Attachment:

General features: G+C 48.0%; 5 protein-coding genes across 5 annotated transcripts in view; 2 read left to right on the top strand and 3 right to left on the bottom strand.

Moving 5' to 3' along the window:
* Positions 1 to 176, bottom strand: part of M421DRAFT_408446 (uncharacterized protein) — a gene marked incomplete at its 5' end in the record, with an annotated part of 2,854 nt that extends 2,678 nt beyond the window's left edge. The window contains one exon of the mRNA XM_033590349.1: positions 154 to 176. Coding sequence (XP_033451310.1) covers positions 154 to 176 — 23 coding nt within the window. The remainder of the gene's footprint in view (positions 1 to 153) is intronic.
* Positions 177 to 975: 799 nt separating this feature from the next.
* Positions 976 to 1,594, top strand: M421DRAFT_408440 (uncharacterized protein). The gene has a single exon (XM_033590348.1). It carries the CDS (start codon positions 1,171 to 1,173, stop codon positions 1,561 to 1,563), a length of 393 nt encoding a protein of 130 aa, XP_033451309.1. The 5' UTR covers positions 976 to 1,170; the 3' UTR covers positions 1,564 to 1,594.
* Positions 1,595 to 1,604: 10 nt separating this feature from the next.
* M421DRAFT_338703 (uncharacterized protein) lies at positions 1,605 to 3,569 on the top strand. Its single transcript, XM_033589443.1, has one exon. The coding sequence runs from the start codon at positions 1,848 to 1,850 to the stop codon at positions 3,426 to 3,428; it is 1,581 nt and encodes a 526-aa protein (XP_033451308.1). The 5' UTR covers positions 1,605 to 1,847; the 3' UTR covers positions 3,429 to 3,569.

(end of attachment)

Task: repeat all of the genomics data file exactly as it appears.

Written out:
General features: G+C 48.0%; 5 protein-coding genes across 5 annotated transcripts in view; 2 read left to right on the top strand and 3 right to left on the bottom strand.

Moving 5' to 3' along the window:
* Positions 1 to 176, bottom strand: part of M421DRAFT_408446 (uncharacterized protein) — a gene marked incomplete at its 5' end in the record, with an annotated part of 2,854 nt that extends 2,678 nt beyond the window's left edge. The window contains one exon of the mRNA XM_033590349.1: positions 154 to 176. Coding sequence (XP_033451310.1) covers positions 154 to 176 — 23 coding nt within the window. The remainder of the gene's footprint in view (positions 1 to 153) is intronic.
* Positions 177 to 975: 799 nt separating this feature from the next.
* Positions 976 to 1,594, top strand: M421DRAFT_408440 (uncharacterized protein). The gene has a single exon (XM_033590348.1). It carries the CDS (start codon positions 1,171 to 1,173, stop codon positions 1,561 to 1,563), a length of 393 nt encoding a protein of 130 aa, XP_033451309.1. The 5' UTR covers positions 976 to 1,170; the 3' UTR covers positions 1,564 to 1,594.
* Positions 1,595 to 1,604: 10 nt separating this feature from the next.
* M421DRAFT_338703 (uncharacterized protein) lies at positions 1,605 to 3,569 on the top strand. Its single transcript, XM_033589443.1, has one exon. The coding sequence runs from the start codon at positions 1,848 to 1,850 to the stop codon at positions 3,426 to 3,428; it is 1,581 nt and encodes a 526-aa protein (XP_033451308.1). The 5' UTR covers positions 1,605 to 1,847; the 3' UTR covers positions 3,429 to 3,569.